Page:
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Original Research ARTICLE

Front. Comput. Neurosci., 15 September 2010 | https://doi.org/10.3389/fncom.2010.00131

Analysis and modeling of ensemble recordings from respiratory pre-motor neurons indicate changes in functional network architecture after acute hypoxia

  • 1 Department of Neurosciences, School of Medicine, Case Western Reserve University, Cleveland, OH, USA
  • 2 Pulmonary, Critical Care and Sleep Medicine, Department of Medicine, School of Medicine, Case Western Reserve University, Cleveland, OH, USA

We have combined neurophysiologic recording, statistical analysis, and computational modeling to investigate the dynamics of the respiratory network in the brainstem. Using a multielectrode array, we recorded ensembles of respiratory neurons in perfused in situ rat preparations that produce spontaneous breathing patterns, focusing on inspiratory pre-motor neurons. We compared firing rates and neuronal synchronization among these neurons before and after a brief hypoxic stimulus. We observed a significant decrease in the number of spikes after stimulation, in part due to a transient slowing of the respiratory pattern. However, the median interspike interval did not change, suggesting that the firing threshold of the neurons was not affected but rather the synaptic input was. A bootstrap analysis of synchrony between spike trains revealed that both before and after brief hypoxia, up to 45% (but typically less than 5%) of coincident spikes across neuronal pairs was not explained by chance. Most likely, this synchrony resulted from common synaptic input to the pre-motor population, an example of stochastic synchronization. After brief hypoxia most pairs were less synchronized, although some were more, suggesting that the respiratory network was transiently “rewired” after the stimulus. To investigate this hypothesis, we created a simple computational model with feed-forward divergent connections along the inspiratory pathway. Assuming that (1) the number of divergent projections was not the same for all presynaptic cells, but rather spanned a wide range and (2) that the stimulus increased inhibition at the top of the network; this model reproduced the reduction in firing rate and bootstrap-corrected synchrony subsequent to hypoxic stimulation observed in our experimental data.

Introduction

Respiration is controlled by neuronal circuits in the brainstem that have been studied extensively using various approaches and experimental techniques. The respiratory rhythm is generated in the ventrolateral brainstem and while the exact mechanism responsible for its genesis is debated (Del Negro et al., 2002; Rybak et al., 2008) the pathway by which the brainstem relays inspiratory signals to the diaphragm is well documented. As such, the brainstem, in particular the ventral respiratory column, represents an excellent model to study the neuronal control of motor responses that are self-regulated, adaptive and malleable.

Independent of the underlying interactions between intrinsic cellular properties and extrinsic network properties to generate inspiration, the formation of inspiratory motor activity is amenable to a hierarchical model with three layers. The first and second layers are in the rostral ventrolateral respiratory column. This group of neurons contains distinct neuronal populations. The first layer is in the pre-Bötzinger complex (preBötC) and is involved in the initiation of inspiration (pre-inspiratory, pre-I), whereas the second layer is less defined anatomically and contributes to the ramping output pattern (inspiratory-augmenting, I-Aug). The third layer is the rostral ventral respiratory group (rVRG), which is caudal to the preBötC and is a population of bulbo-spinal premotor neurons that transmit central inspiratory drive to spinal motoneurons, whose axons innervate the diaphragm. Thus, within this hierarchical organization the preBötC determines the timing of inspiration (rhythmicity), whereas each subsequent layer modulates the shape and amplitude of the efferent signals which directly control the mechanics of inspiration.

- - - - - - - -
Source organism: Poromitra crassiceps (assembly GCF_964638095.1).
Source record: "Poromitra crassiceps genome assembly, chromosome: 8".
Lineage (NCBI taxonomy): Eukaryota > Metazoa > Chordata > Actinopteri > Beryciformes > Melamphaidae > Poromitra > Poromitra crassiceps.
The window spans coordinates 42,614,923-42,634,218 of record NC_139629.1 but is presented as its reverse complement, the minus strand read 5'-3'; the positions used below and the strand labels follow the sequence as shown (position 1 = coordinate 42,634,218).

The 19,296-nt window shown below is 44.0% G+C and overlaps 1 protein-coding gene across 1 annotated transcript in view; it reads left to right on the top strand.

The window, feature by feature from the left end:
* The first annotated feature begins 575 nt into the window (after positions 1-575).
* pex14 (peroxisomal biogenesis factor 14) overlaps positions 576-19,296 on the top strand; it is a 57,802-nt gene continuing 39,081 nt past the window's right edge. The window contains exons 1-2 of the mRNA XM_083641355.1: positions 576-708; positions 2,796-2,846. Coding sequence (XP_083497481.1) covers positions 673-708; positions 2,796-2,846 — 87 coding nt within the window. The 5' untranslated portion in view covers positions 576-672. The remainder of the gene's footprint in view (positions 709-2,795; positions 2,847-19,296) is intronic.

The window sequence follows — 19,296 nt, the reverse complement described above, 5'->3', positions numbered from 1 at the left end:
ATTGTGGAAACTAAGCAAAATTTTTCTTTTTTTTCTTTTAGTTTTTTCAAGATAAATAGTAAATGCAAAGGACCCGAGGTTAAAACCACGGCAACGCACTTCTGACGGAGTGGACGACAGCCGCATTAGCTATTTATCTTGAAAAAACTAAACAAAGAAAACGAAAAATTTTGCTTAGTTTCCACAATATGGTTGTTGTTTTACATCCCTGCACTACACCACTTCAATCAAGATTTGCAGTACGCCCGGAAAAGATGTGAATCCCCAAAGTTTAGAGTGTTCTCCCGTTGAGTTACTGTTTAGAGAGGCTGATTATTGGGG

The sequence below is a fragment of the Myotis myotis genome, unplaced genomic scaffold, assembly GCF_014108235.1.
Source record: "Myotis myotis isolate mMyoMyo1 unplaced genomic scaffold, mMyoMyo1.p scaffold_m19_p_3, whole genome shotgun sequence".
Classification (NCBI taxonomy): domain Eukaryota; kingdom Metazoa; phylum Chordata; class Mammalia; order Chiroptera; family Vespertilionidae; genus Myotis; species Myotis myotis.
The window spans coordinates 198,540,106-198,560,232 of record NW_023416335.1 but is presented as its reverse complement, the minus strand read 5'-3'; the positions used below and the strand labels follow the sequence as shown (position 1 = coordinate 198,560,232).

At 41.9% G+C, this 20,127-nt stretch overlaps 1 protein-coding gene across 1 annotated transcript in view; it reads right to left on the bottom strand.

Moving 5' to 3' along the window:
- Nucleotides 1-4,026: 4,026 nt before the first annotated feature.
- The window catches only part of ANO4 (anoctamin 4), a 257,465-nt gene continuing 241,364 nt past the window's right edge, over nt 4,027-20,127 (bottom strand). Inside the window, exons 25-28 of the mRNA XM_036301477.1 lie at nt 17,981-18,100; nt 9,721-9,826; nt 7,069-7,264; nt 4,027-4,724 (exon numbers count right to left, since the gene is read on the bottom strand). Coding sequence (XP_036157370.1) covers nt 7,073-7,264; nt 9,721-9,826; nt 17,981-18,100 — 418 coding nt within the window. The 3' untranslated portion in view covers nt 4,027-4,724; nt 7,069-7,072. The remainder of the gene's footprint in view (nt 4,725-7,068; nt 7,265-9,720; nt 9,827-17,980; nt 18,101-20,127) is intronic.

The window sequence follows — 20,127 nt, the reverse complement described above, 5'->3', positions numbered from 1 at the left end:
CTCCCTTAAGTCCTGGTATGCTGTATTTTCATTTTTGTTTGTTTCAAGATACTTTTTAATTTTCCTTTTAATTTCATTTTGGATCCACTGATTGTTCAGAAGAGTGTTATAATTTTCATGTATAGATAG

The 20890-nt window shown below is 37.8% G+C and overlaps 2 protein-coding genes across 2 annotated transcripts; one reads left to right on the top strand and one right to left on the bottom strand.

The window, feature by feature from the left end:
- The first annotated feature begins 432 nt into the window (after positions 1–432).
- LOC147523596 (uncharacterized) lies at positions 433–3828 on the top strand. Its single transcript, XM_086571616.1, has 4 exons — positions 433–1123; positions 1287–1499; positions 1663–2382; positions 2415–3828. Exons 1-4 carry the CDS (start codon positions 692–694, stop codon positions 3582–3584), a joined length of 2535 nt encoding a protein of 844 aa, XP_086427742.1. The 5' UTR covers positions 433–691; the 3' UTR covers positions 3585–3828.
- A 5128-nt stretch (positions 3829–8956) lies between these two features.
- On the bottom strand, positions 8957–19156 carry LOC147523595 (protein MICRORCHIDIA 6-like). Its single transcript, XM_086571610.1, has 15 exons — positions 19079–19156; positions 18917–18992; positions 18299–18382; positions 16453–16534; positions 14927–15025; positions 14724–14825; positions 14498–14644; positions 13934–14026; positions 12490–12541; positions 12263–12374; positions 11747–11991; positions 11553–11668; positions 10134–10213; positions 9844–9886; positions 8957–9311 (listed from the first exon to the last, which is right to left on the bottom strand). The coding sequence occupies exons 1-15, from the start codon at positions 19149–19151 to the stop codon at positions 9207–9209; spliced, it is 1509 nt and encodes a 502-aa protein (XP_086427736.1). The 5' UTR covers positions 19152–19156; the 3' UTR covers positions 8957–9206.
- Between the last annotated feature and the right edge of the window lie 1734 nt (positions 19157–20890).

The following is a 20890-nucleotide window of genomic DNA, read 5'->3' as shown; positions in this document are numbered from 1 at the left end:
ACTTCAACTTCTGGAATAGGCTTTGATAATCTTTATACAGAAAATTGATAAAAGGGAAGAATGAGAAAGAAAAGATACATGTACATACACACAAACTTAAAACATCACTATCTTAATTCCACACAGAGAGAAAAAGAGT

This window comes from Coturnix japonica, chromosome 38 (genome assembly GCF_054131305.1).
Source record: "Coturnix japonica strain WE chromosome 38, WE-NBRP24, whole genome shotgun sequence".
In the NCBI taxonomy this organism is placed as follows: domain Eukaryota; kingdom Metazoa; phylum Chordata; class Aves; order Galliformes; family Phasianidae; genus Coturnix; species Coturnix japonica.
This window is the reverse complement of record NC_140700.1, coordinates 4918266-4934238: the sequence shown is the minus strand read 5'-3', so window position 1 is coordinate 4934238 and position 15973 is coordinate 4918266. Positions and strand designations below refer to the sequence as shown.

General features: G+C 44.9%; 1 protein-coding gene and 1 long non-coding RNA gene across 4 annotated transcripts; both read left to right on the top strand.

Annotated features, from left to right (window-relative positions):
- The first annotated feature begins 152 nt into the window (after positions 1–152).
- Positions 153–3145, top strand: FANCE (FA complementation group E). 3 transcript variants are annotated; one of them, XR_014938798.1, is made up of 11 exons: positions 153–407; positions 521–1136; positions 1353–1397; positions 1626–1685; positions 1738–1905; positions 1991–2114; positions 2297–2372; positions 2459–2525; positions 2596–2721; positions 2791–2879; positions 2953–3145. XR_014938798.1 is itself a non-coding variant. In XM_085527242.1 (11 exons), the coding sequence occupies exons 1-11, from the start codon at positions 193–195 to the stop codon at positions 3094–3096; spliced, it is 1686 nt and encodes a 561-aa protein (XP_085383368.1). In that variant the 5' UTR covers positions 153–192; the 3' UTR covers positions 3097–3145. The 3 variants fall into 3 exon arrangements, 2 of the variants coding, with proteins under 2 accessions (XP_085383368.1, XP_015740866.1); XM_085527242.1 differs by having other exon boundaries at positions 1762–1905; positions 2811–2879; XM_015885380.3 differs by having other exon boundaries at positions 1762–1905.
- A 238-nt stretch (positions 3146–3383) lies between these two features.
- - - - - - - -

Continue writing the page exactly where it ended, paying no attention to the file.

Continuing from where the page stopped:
In this paper, we focus on the connectivity and coherent firing in a subpopulation of neurons that comprise a significant portion of the inspiratory motor output in the respiratory column (Feldman et al., 1984). This study utilizes multielectrode array recordings from an in situ rat preparation allowing us to monitor the neuronal activity of many neurons simultaneously as well as the phrenic motor output (Baekey et al., 2001). In addition, we performed a statistical analysis of these data using bootstrap techniques allowing us to identify temporal correlations (spike synchrony) between spike trains from different neurons that cannot be accounted for by chance. Synchronous activity may be derived from common input and as such, synchrony reflects the underlying connectivity from one layer to the next. In effect, recent experimental, theoretical and computational studies have demonstrated that neurons receiving stochastic partially common inputs fire synchronous spikes (Galán et al., 2006b; Galán et al., 2007a; Ermentrout et al., 2008), a phenomenon known as stochastic synchronization. The fraction of synchronous spikes increases monotonically with increasing correlation (overlap) of the synaptic inputs (Galán et al., 2006b; Galán et al., 2007a; Ermentrout et al., 2008). Thus, the amount of synchrony between two spike trains that cannot be accounted for by chance reflects the amount of common input to the neuronal pair. In the final part of the study, we use this relationship to model the connections between presynaptic neurons with divergent projections onto postsynaptic neurons. In summary, we have recorded from pre-motor inspiratory neurons and from their pair-wise synchronization, we reverse-engineer the connectivity with an upstream layer of inspiratory-augmenting neurons (I-Aug), which in turn is driven by the neurons in the preBötC referred to above.